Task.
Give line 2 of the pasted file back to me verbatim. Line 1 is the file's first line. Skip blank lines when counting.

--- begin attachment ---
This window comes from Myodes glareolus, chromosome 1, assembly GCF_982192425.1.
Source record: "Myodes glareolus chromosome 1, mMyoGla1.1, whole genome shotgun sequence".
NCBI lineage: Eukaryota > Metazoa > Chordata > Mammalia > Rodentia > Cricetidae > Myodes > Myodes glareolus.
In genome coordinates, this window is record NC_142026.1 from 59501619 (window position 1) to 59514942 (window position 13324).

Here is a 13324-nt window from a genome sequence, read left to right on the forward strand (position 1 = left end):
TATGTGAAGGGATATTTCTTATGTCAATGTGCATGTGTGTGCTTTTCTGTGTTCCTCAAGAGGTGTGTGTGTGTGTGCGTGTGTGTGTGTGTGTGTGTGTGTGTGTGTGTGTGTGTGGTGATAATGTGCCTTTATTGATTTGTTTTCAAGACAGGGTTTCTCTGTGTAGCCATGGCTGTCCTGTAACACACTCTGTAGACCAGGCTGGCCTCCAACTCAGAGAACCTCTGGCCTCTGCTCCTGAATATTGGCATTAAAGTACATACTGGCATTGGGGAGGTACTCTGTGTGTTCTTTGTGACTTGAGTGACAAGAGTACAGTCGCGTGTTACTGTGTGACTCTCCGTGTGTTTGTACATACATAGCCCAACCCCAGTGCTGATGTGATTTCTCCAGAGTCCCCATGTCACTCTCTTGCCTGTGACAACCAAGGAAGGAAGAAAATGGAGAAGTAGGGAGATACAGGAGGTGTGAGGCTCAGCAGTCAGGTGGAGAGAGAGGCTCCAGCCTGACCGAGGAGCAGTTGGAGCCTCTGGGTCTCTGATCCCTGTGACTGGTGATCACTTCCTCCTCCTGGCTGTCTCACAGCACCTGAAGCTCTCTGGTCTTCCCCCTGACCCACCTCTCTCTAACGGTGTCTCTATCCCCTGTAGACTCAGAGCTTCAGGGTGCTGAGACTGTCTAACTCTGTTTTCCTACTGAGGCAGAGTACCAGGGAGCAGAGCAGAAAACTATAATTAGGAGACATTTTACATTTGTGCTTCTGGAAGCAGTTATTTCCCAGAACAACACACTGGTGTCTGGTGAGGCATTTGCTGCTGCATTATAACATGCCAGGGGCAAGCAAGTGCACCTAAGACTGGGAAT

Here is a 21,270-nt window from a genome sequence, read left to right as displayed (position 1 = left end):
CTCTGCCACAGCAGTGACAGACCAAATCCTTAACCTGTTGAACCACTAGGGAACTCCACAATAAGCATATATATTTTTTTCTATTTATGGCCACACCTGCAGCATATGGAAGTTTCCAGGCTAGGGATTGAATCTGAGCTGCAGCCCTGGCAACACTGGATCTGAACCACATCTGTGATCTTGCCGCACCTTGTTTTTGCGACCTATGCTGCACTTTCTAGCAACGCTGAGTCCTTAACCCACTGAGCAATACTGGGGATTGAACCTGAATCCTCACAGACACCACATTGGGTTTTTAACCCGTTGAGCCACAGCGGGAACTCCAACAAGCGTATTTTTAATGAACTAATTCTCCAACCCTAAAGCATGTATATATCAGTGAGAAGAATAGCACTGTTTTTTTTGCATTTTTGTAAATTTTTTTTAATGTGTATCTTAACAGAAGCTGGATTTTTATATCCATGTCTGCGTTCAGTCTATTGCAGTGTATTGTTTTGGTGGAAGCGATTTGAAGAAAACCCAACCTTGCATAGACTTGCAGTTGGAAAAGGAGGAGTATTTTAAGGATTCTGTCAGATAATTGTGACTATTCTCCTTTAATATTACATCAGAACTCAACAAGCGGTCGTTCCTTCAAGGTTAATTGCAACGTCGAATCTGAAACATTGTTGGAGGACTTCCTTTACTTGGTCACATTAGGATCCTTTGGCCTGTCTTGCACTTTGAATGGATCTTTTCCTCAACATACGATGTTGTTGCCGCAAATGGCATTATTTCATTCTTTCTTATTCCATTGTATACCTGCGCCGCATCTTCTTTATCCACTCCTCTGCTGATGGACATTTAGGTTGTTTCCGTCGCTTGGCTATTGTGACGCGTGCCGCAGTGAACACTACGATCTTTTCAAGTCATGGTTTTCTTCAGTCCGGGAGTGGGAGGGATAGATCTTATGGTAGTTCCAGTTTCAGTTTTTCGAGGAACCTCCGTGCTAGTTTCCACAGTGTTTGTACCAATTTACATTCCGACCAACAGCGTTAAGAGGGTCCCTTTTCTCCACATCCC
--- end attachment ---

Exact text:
Source record: "Myodes glareolus chromosome 1, mMyoGla1.1, whole genome shotgun sequence".